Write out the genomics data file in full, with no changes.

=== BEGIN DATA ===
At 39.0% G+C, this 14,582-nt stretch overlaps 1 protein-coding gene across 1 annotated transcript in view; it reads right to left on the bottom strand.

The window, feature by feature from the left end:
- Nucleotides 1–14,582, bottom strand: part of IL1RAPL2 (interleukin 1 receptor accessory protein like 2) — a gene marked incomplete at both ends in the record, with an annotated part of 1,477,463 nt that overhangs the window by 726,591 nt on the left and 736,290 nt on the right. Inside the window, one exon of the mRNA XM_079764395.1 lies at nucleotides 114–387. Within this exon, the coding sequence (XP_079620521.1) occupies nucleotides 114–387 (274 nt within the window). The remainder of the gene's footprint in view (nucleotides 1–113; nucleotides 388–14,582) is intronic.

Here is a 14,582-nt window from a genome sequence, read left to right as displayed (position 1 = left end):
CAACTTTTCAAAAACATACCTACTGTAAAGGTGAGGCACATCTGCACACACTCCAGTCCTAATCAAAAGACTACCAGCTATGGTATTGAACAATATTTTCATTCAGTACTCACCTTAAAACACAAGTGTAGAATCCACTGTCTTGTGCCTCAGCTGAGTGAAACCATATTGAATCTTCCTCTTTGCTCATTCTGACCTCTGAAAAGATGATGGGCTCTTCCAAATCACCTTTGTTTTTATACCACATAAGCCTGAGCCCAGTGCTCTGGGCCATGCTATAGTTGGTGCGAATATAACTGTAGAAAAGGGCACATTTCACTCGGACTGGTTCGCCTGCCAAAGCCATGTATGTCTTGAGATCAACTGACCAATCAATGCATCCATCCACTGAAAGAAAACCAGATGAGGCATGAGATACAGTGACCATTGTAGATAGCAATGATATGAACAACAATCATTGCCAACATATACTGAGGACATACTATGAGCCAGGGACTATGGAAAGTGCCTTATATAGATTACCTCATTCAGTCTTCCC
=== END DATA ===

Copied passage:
At 39.0% G+C, this 14,582-nt stretch overlaps 1 protein-coding gene across 1 annotated transcript in view; it reads right to left on the bottom strand.

The window, feature by feature from the left end:
- Nucleotides 1–14,582, bottom strand: part of IL1RAPL2 (interleukin 1 receptor accessory protein like 2) — a gene marked incomplete at both ends in the record, with an annotated part of 1,477,463 nt that overhangs the window by 726,591 nt on the left and 736,290 nt on the right. Inside the window, one exon of the mRNA XM_079764395.1 lies at nucleotides 114–387. Within this exon, the coding sequence (XP_079620521.1) occupies nucleotides 114–387 (274 nt within the window). The remainder of the gene's footprint in view (nucleotides 1–113; nucleotides 388–14,582) is intronic.

Here is a 14,582-nt window from a genome sequence, read left to right as displayed (position 1 = left end):
CAACTTTTCAAAAACATACCTACTGTAAAGGTGAGGCACATCTGCACACACTCCAGTCCTAATCAAAAGACTACCAGCTATGGTATTGAACAATATTTTCATTCAGTACTCACCTTAAAACACAAGTGTAGAATCCACTGTCTTGTGCCTCAGCTGAGTGAAACCATATTGAATCTTCCTCTTTGCTCATTCTGACCTCTGAAAAGATGATGGGCTCTTCCAAATCACCTTTGTTTTTATACCACATAAGCCTGAGCCCAGTGCTCTGGGCCATGCTATAGTTGGTGCGAATATAACTGTAGAAAAGGGCACATTTCACTCGGACTGGTTCGCCTGCCAAAGCCATGTATGTCTTGAGATCAACTGACCAATCAATGCATCCATCCACTGAAAGAAAACCAGATGAGGCATGAGATACAGTGACCATTGTAGATAGCAATGATATGAACAACAATCATTGCCAACATATACTGAGGACATACTATGAGCCAGGGACTATGGAAAGTGCCTTATATAGATTACCTCATTCAGTCTTCCC